The father of the bride, offering to the bridegroom the present of a cow, a finger-ring or some other suitable article says:

The father of the bride:
AUM, (Please) accept these presents.

The bridegroom:
AUM, I accept (these presents).

II. The giving away of the bride (Kanya-Danam)

[Note: ‘Kanya’ means daughter or girl. ‘Daan’ means giving away. This is an important part of the marriage ceremony in which the bride’s parents give her away to the groom by entrusting her to the bridegroom. The officiating priest chants appropriate verses in Sanskrit. The people in the audience (the public) is now notified that the parents have willingly expressed their wish and consent by requesting the groom to accept their daughter as his bride. As soon as the groom indicates his acceptance the bride’s parents place their daughter’s right hand into the bridegroom’s right hand. The parents now bestow their blessings on both the bride and the groom and pray to the Lord to shower His choicest blessings on them.]

The father of the bride, placing her right hand on the right hand of the bridegroom, says:

The father of the bride:
Be pleased to accept hand of my daughter (name of the bride) of the Gotra (here the surname of the family shall be given).

The bridegroom:
AUM, I do accept.

The bridegroom makes an Offering of the garment and the scarf to the bride to wear.

The bridegroom wears the garments and the scarf offered by the parents of the bride.

Then facing each other The bride and the bridegroom speak as follows:

Ye learned people assembled at this sacred ceremony know it for certain that we two hereby accept each other as companions for life and agree to live together most cordially as husband and wife. May the hearts of us both be blended and beat in unison. May we love each other like the very breath of our lives. As the all-pervading God sustains the universe, so may we sustain each other. As a preceptor
loves his disciple, so may we love each other steadfastly
and faithfully.

- RigVeda X.85.47

Addressing the bride, the bridegroom says:
1.Distant though we were, one from the other, we
stand now united. May we be of one mind and spirit!

2. Through the grace of God, may the eyes radiate benevolence. Be thou my shield. May thou have a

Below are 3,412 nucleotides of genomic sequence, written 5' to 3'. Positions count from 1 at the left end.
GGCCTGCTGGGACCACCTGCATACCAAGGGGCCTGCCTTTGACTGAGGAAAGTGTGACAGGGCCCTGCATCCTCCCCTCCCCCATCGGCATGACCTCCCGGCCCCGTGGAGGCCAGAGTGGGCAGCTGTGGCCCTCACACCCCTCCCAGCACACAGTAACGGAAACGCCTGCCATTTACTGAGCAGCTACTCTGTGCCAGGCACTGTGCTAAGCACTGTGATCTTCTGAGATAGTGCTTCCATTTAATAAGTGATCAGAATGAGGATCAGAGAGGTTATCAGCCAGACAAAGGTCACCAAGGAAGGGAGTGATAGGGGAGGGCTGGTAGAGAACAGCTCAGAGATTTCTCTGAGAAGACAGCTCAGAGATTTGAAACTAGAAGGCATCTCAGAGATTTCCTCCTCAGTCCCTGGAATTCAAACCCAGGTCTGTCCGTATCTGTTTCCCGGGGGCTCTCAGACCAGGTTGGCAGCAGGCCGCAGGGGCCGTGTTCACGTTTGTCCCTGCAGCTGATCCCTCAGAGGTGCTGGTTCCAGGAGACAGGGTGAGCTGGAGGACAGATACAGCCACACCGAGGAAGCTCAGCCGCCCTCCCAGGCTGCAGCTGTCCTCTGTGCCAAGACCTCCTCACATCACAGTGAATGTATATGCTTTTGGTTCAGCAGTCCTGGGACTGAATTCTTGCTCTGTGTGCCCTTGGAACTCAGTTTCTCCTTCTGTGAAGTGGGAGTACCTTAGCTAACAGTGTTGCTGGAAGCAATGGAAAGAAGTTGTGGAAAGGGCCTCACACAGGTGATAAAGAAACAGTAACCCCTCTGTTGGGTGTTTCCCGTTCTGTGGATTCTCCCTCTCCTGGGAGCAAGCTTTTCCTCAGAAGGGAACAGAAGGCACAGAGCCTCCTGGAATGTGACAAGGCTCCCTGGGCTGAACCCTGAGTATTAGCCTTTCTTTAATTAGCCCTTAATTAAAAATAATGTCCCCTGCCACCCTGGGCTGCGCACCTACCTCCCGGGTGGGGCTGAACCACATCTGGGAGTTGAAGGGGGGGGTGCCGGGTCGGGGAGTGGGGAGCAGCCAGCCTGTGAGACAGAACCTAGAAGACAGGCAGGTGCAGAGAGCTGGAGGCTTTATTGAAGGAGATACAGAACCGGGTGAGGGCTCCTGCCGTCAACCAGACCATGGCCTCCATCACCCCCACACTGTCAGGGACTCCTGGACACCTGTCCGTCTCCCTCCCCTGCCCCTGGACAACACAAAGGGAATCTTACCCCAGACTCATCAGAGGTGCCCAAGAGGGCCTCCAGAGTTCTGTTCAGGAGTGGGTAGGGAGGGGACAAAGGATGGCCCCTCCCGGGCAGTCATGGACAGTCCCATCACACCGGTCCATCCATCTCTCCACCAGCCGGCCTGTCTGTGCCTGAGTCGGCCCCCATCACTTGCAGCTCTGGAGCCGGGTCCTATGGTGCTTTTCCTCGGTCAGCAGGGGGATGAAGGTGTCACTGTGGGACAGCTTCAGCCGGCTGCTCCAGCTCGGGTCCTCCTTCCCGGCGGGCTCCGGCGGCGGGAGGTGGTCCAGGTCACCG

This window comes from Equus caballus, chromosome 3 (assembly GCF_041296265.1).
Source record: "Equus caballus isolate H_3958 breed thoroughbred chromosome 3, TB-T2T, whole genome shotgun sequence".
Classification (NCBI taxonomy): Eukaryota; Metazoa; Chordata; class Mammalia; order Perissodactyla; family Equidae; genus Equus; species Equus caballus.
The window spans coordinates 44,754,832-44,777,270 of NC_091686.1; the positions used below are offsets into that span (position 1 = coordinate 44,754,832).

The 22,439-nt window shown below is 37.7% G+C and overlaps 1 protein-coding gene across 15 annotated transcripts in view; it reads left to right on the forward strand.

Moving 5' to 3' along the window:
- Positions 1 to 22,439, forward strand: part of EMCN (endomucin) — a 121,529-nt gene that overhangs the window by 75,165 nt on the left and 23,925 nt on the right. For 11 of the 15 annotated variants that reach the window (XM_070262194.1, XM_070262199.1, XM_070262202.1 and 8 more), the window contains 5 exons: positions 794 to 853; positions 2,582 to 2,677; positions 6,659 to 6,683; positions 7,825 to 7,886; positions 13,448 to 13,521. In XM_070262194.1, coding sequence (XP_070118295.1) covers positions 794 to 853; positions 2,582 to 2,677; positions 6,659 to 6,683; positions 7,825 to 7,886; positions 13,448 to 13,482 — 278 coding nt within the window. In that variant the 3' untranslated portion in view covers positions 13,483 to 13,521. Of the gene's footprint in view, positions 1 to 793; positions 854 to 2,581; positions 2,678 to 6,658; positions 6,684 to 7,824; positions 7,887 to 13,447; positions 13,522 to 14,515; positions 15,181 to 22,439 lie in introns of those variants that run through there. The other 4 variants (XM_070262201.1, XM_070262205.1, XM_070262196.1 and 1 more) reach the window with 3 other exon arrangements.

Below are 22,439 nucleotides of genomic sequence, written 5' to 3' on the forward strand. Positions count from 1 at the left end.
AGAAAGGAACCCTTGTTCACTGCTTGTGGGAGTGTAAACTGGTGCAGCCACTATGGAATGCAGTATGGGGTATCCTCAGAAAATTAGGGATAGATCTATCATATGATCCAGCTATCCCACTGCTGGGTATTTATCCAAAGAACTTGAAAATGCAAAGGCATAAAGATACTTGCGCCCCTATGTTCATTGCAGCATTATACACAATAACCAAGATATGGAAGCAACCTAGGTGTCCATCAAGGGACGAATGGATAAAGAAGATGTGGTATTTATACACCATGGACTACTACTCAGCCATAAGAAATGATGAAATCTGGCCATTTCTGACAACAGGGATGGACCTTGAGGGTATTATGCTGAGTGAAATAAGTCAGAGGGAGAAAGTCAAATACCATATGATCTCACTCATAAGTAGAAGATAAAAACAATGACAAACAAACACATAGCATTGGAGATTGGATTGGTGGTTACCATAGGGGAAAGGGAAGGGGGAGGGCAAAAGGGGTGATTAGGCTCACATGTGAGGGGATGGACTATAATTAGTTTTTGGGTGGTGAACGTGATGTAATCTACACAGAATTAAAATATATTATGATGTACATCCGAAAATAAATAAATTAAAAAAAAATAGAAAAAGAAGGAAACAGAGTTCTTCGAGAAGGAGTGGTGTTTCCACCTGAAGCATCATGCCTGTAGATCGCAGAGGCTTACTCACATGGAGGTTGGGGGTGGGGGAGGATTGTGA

cheerful heart and a smiling face. May thou be a true
devotee of God and mother of heroes. May thou have
at heart the welfare of all living beings!

Rig Veda X.85.44

The bride:
I pray that henceforth I may follow thy path. May my
body be free from disease and defect and may I ever
enjoy the bliss of your companionship!

Part Two
(The marriage ceremony proper)

III. The Nuptial Homa (Vivah-homa
or the sacred fire ceremony).

[Note: All solemn rites and ceremonies commence with the performance of Homa (sacred fire ceremony) among the followers of Vedic religion. The idea is to begin all auspicious undertakings in an atmosphere of purity and spirituality. This atmosphere is created by the burning of fragrant herbs and ghee and by the recitation of suitable Mantras. Also see Page ‘Mantras-Sacred Fire’].

The Achaman and Angasparsha are performed for the second time. The bride also participates.

The three Achaman mantras involve sipping of a little water three times.

The seven Angasparsha mantras involve touching water with the right hand middle two fingers apply the water to various limbs first to the right side and then the left side as follows:

Mouth 2.Nostrils 3.Eyes 4.Ears 5.Arms 6.Thighs 7. Sprinkling water all over the body.

IV. Acceptance of Hand (Pani-Grahanam).

The bridegroom rising from his seat and facing the bride, shall raise her right hand with his left hand and then clasping it says:

The bridegroom:
I clasp thy hand and enter into the holy state of matrimony so that we may be blessed with prosperity and noble progeny. Mayst thou live with me happily throughout life! Through the grace of the all-mighty Lord, who is the Creator and Sustainer of the universe and in the presence of this august assemblage, thou art being given away in marriage so that we may together rightly perform our duties as householders.

  1. With all my strength and resources, I have clasped thy hand; and thus united, we shall together follow the path of virtue. Thou art my lawfully wedded wife and I am thy lawfully wedded husband.

  2. God, the protector and sustainer of all, has given thee to me. From today, it devolves upon me to protect and maintain thee. Blessed with children, mayst thou live happpily with me as thy husband for the full span of human life (a hundred years).

  3. Following the divine law and the words of wisdom uttered by the sages, may we make a good couple and may God vouchsafe unto us a shining life of virtue and happiness.

  4. As God nourishes and sustains all creatures through His great forces like the sun, the moon, the earth, the air etc., so may He bless my wife with healthy and virtuous progeny and may you all assembled here bless her!

  5. I accept thee as my partner for life. I will not keep away even mentally anything from thee. I will share with thee all I enjoy. We will persevere in the path of virtue, surmounting all obstacles.

V. Solemn vows (Pratigna-Karanam)

The bridegroom taking the palm of the bride into his hand
helps her to rise and then they both shall walk round the altar,
the bride leading. Then facing the east take the solemn vows:

The bridegroom:
O virtuous one! I have accepted thee thoughtfully and so hast thou accepted me. Out of the fullness of love have I accepted thee and so hast thou accepted me. I am the Sama and thou art the Rik. I am the Dyau (heaven) and thou art the earth. We marry each other joyously. May we be blessed with bright, heroic and long-lived children!

The bride and the bridegroom:
Let us be devoted to each other. Let us share each other’s joys and sorrows, wish each other well and look upon each other with love and live for at least a hundred years. May we live happily for at least a hundred years. May we live,